Source: Dee DePass, Star Tribune

The Federal Aviation Administration has grounded all Cirrus Model SF50 jets, citing problems with a sensor similar to those found in the Boeing 737 Max models that crashed in Ethiopia and Indonesia.

The FAA issued an emergency directive on Thursday after Duluth, Minn.-based Cirrus reported three incidents on its SF50s in which protective systems engaged when they were not supposed to. The problems involved either the “stall warning and protection system” or the “electronic stability and protection system,” FAA officials said.

“The SWPS or ESP systems may engage even when sufficient airspeed and proper angle of attack (AOA) exists for normal flight,” the FAA said.

Cirrus reported the first incident to the FAA in November and the most recent on April 16. Cirrus notified owners of the seven-seater, single-engine jets late last week of the need to get the planes repaired.

“To the best of our knowledge, we utilize both different hardware and software than Boeing,” Cirrus officials said in a statement. “We are not experts on their aircraft or systems, so what we can do is describe how our aircraft works and what we have done (and) are doing related to our issue.”

The-Duluth based manufacturer said its pilots have always been able to immediately override its automated warning and protection systems by pressing a special red button on the control yoke. “When this button is pressed, full and normal control is immediately available to the pilot without requiring any additional steps to restore normal flight control forces,” the statement said.

Still, the company’s reports to the FAA noted that its first incident occurred in November while the SF50 airplane was under manual pilot control. In that case, the airplane activated several downward pitch commands along with stall warning, stick shaker and several associated alerts. The pilot was able to stop the automatic pitch commands by pressing and holding an autopilot disconnect button and was able to safely land at the intended destination, the report said.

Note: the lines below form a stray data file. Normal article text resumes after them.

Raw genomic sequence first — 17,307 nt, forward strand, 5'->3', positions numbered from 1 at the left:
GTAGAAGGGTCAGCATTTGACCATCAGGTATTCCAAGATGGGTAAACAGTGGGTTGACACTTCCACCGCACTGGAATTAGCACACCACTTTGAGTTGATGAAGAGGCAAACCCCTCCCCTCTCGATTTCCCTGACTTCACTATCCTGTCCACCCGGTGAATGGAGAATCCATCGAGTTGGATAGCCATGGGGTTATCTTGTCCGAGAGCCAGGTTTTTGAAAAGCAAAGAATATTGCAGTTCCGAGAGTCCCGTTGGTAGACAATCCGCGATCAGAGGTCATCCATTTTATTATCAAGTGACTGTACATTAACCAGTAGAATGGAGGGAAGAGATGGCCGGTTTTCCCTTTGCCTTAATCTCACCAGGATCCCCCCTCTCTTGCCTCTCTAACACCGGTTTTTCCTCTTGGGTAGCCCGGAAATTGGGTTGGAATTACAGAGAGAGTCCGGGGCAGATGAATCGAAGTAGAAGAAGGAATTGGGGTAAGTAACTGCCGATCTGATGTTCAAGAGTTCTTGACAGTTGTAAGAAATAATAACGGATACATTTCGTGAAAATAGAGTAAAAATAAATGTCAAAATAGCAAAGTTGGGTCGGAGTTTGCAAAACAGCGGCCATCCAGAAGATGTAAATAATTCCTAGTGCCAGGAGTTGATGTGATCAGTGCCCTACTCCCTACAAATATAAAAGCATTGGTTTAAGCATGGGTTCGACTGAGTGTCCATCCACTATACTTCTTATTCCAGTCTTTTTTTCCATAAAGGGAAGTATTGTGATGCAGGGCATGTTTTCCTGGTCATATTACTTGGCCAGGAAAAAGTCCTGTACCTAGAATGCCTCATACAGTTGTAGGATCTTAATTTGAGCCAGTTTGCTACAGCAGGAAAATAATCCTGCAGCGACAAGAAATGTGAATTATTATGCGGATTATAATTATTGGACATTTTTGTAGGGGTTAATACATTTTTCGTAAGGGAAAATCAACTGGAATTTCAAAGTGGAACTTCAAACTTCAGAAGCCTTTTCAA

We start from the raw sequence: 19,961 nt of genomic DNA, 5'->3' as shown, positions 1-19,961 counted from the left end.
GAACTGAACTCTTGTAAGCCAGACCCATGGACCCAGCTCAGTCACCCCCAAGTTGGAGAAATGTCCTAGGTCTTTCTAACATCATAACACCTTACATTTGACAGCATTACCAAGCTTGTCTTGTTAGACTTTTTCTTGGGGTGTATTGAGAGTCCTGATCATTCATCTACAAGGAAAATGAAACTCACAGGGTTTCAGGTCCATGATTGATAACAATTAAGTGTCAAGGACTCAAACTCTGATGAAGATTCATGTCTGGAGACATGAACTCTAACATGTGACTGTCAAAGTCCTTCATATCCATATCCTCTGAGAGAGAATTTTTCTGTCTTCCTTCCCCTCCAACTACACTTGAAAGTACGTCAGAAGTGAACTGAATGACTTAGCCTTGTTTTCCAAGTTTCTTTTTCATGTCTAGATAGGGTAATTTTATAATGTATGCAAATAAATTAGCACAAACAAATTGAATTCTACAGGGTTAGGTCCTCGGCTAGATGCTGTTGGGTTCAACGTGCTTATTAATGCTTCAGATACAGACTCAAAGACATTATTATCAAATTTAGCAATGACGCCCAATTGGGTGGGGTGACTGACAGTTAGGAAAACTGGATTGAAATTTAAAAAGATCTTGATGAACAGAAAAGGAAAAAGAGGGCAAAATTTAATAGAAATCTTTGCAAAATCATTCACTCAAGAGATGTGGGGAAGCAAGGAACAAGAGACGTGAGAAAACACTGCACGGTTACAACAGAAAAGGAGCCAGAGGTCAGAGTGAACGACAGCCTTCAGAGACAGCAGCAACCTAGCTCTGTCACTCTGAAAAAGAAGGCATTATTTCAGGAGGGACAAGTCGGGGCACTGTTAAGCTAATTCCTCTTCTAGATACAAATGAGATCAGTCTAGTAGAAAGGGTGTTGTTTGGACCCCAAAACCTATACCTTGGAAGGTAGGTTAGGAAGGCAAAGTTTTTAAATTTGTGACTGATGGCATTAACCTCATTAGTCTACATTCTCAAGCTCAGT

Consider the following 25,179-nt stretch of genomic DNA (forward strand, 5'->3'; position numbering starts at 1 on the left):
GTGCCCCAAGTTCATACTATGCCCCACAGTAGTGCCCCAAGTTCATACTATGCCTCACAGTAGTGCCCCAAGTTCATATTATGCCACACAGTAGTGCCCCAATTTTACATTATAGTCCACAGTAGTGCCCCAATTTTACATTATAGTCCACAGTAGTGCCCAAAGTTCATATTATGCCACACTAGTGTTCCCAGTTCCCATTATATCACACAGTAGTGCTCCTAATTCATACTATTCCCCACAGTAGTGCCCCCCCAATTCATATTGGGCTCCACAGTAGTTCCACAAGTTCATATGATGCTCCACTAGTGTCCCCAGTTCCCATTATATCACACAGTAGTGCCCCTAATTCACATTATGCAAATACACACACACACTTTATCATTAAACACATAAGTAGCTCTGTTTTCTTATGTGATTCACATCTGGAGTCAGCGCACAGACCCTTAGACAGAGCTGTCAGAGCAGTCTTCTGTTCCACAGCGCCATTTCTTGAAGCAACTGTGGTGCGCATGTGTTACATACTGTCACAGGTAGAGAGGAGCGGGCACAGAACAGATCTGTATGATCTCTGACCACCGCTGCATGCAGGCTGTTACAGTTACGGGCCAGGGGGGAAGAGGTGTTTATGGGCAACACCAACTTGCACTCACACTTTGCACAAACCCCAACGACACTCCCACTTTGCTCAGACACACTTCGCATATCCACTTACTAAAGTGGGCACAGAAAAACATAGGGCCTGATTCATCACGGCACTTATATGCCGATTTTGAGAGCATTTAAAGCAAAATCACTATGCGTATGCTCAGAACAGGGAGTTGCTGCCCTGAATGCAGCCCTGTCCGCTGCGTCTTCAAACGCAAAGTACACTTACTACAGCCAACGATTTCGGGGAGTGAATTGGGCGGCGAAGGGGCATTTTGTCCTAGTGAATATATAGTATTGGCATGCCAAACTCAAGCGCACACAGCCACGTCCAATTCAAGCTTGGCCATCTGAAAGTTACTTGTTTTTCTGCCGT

In the second case, the pilot reported a stall warning and stick pusher failure in flight. In the third case, the airspeed indicator went red and the stall warning and stick shaker were heard and felt while on descent. The autopilot was disengaged and the pilot was able to land without incident.

The FAA noted that Cirrus and Aerosonic, the Florida company that manufactures the sensor in question, have identified the probable root cause of all three flying incidents: a malfunction in the AOA sensor due to a quality control problem on the assembly line.

The quality problem was narrowed down to two sets of sensor screws having improper torque and threading issues. The FAA has ordered that all AOA sensors on the SF50 models be replaced. Shipments from Aerosonic are starting to be distributed to all fielded aircraft, said Cirrus spokesman Ben Kowalski in an e-mail.

There are about 105 Cirrus SF50 aircraft that have been grounded, Kowalski said.

Cirrus delivered the first of its SF50 jets in December 2016.